Budgeting, avoiding debt and getting out of debt

Part 1

            On January 27, 2015 I was asked to speak to families by the BCMW Head Start program in Centralia about budgeting, avoiding debt and getting out of debt.

            I prepared a thirty-minute speech with handouts and other documents. Most of my speech was cobbled together from notes online, and I thought I would write it up as a blog to share with you.

            Note that these are lecture notes and not originally done to be read. It’s like reading a play – something I always complained about in school when studying Shakespeare, etc. It’s like trying to “listen” to Mozart or the Beatles by only looking at the sheet music. So it is a little disjointed, but I hope you enjoy it.

            I am quite pleased and proud that the tweet of the original blog post was republished by Financial Times Weekly!

***

            If you do not have debt, congratulations. There aren’t many people out there that can say that. Most of us have debt and that can cause stress & anxiety.

            If you’re afraid to open letters, answer the phone or open the door, but they are ignoring the problem – but it won’t go away.

            Being in debt can be a stressful experience. No matter what your circumstance is, if you signed for a loan, you are obligated to pay it back even if you have a life altering experience like losing a job, getting into an accident, or even if you have increased expenses due to having a child.

            Money is the No. 1 cause of relationship breakdown.

            Ignoring it may also make you dread what tomorrow might bring. And it’s all because of money worries.

            Facing up to the problem can be a frightening thought, but it is the first step towards doing something about it.

***

            To avoid debt or to get out of the debt trap you are in is to know your income and expenses.  What you have coming in and going out…

            Few of us were taught the basics of money management.  Drawing up a budget is a mystery to many. Yet it has an impact on our day-to-day living.

            Look at your income; I made an income sheet that details your gross, your deductions and then you final net income – your take-home pay.

 

Gross Income                                              $

Overtime (average):                                   $    0.00

Total:                                                           $_____________

 

DEDUCTIONS:

Taxes

          Federal                                              $

          State                                                  $

          Social Security                                   $

          Medicare                                           $

          Other (FICA, etc.)                              $

 

Insurance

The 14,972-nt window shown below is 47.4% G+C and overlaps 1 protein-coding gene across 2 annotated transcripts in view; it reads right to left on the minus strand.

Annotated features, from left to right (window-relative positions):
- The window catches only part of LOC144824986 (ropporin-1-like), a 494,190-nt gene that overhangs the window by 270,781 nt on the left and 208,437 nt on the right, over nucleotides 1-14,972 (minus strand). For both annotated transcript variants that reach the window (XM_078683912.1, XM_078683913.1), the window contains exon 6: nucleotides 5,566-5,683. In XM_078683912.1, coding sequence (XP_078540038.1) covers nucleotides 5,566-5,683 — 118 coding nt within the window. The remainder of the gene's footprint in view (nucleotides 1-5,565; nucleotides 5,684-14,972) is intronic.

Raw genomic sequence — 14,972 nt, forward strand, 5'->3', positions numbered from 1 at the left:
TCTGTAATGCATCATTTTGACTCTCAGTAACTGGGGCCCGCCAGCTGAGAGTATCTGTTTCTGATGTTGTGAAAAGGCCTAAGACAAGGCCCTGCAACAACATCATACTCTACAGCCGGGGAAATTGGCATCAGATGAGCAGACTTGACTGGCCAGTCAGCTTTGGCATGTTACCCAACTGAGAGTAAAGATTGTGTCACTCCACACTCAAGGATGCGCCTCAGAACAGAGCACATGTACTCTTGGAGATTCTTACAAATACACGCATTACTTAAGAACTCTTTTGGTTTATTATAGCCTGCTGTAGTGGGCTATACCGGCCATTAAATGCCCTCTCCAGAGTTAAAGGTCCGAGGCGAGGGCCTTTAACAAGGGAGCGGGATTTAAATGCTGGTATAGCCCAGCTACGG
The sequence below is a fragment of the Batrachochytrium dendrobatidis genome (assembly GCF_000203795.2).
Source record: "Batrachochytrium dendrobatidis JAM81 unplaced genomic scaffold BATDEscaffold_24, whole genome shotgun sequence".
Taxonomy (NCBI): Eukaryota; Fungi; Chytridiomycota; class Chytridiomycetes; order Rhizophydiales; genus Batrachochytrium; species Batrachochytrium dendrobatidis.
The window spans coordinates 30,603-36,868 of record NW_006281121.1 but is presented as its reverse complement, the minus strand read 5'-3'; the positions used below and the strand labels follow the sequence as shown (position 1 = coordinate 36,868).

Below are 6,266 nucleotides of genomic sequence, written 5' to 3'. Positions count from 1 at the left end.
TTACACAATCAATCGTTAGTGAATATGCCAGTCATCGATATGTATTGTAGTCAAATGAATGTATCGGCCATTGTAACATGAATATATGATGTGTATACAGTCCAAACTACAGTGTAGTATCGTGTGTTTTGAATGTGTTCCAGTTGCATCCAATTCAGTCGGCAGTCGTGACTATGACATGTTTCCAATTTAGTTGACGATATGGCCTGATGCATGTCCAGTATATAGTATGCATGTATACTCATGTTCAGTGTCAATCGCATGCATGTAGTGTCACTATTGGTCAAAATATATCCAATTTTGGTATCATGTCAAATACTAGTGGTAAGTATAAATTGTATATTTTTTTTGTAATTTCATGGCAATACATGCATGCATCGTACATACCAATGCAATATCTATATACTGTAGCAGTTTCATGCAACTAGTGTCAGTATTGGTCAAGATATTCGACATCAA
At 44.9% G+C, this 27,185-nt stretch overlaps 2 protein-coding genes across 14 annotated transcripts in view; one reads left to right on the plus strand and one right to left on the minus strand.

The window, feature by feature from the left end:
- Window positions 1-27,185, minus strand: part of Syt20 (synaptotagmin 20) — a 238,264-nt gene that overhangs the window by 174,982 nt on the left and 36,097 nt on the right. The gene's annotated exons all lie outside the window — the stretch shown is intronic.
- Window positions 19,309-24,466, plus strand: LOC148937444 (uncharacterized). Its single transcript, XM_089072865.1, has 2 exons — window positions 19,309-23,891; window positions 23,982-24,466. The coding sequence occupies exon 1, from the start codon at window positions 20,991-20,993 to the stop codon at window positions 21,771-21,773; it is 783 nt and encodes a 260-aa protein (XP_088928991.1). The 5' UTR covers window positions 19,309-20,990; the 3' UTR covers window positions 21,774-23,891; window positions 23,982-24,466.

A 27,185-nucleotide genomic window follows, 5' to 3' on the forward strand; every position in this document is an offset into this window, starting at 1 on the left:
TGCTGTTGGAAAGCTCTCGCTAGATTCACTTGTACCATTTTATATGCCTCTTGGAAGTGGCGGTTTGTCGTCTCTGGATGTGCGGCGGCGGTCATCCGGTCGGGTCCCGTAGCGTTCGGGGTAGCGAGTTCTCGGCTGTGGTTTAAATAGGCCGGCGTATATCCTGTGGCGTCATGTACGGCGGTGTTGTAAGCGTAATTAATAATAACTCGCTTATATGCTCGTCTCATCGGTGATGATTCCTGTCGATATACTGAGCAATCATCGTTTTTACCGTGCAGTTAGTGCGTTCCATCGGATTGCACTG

Health                                               $

          Life                                                    $

          Vision                                                $

          Dental                                               $

          Disability                                            $

          Other                                                 $

 

RETIREMENT                                                  $

 

UNIFORMS/SHOES/

EQUIPMENT                                                  $

 

OTHER                                                          $

 

 

NET INCOME:                                               $

 

 

Determine your monthly income:

          Paid weekly*?                                             x 4 =

          Paid every other week*?                             x 2 =

          Paid two times per month?                         x 2 =

          Paid monthly?                                             x 1 =

 

*(actually, weekly is 4.33 and bi-weekly is 2.167, but this will give you a cushion)

***

            Know what your deductions are. Is this insurance? Is this a voluntary charity? It’s important to know where your paycheck is going.

            Is there a way you can adjust this?

            Can you adjust your withholding? Do you need that big tax refund or can you lower your withholdings to make more money during the year. You may get thousands of dollars in February but are eating Ramen noodles by November, and borrowing for Christmas and paying for it with those thousands of dollars in February – it’s a vicious circle of debt…

            You can even spread out your earned income credit through the year. This can be hundreds of extra dollars per month.

***

Then look to see where what you are spending. I’ve also included an expense sheet we use at our office. You can find lots of these online or in self-help books at the library you can copy for your own use.

EXPENSE
AVERAGE MONTHLY COST
RENT OR HOME MORTGAGE $
UTILITIES  
Electricity $
Heating Fuel; Gas or Propane $
Water and Sewer $

Telephone

$
Cell Phones $
Cable $
Satellite $
Trash $
HOME MAINTENANCE (repairs, lawn mowing, painting, etc.) $
FOOD $
NON-FOOD GROCERY ITEMS (laundry soap, diapers, toiletries, etc.) $
CLOTHING/SHOES (yearly average ¸ by 12) $

LAUNDRY / DRY CLEANING

$
MEDICAL AND DENTAL EXPENSE (do NOT include insurance premiums) $
TRANSPORTATION – include gas, oil, repairs ( do NOT include car payment or insurance) $
INSURANCE (do NOT include any payroll deductions)  

Homeowner’s /Renter’s (if not escrowed)

$
Life $

Health (Major medical, dental, vision, etc.)

$
Auto $
Other $
TAXES – do NOT include any payroll deductions or any that are included with your mortgage payment  

$

INSTALLMENT PAYMENTS – only those you  intend to keep  
Automobile payment $
Automobile payment $
Other $
Other
$
ALIMONY, MAINTENANCE AND SUPPORT PAID TO OTHERS (do NOT list if this is a payroll deduction)  

$

CHILD SUPPORT (do NOT list if this is a payroll deduction) $